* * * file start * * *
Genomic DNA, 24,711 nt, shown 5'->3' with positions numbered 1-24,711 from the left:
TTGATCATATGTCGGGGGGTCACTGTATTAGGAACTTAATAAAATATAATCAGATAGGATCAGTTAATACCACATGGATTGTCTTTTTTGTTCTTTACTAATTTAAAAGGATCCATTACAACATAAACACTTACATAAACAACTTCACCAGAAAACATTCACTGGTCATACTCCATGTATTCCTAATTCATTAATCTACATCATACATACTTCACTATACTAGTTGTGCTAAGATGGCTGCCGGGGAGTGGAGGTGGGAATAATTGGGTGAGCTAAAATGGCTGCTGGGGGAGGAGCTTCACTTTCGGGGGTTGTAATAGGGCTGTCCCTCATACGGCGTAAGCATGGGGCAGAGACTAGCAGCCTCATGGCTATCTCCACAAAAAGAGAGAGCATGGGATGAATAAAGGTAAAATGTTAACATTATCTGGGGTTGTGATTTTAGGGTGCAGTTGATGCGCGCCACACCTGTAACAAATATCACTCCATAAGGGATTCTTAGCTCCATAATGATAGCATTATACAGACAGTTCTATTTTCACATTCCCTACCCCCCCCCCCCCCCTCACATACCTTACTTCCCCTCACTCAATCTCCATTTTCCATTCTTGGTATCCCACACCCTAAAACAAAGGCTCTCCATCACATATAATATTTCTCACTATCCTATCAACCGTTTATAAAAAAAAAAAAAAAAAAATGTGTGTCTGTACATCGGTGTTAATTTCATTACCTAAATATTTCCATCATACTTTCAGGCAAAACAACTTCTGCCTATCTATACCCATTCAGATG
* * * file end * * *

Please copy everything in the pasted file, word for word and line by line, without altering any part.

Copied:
Genomic DNA, 24,711 nt, shown 5'->3' with positions numbered 1-24,711 from the left:
TTGATCATATGTCGGGGGGTCACTGTATTAGGAACTTAATAAAATATAATCAGATAGGATCAGTTAATACCACATGGATTGTCTTTTTTGTTCTTTACTAATTTAAAAGGATCCATTACAACATAAACACTTACATAAACAACTTCACCAGAAAACATTCACTGGTCATACTCCATGTATTCCTAATTCATTAATCTACATCATACATACTTCACTATACTAGTTGTGCTAAGATGGCTGCCGGGGAGTGGAGGTGGGAATAATTGGGTGAGCTAAAATGGCTGCTGGGGGAGGAGCTTCACTTTCGGGGGTTGTAATAGGGCTGTCCCTCATACGGCGTAAGCATGGGGCAGAGACTAGCAGCCTCATGGCTATCTCCACAAAAAGAGAGAGCATGGGATGAATAAAGGTAAAATGTTAACATTATCTGGGGTTGTGATTTTAGGGTGCAGTTGATGCGCGCCACACCTGTAACAAATATCACTCCATAAGGGATTCTTAGCTCCATAATGATAGCATTATACAGACAGTTCTATTTTCACATTCCCTACCCCCCCCCCCCCCCTCACATACCTTACTTCCCCTCACTCAATCTCCATTTTCCATTCTTGGTATCCCACACCCTAAAACAAAGGCTCTCCATCACATATAATATTTCTCACTATCCTATCAACCGTTTATAAAAAAAAAAAAAAAAAAATGTGTGTCTGTACATCGGTGTTAATTTCATTACCTAAATATTTCCATCATACTTTCAGGCAAAACAACTTCTGCCTATCTATACCCATTCAGATG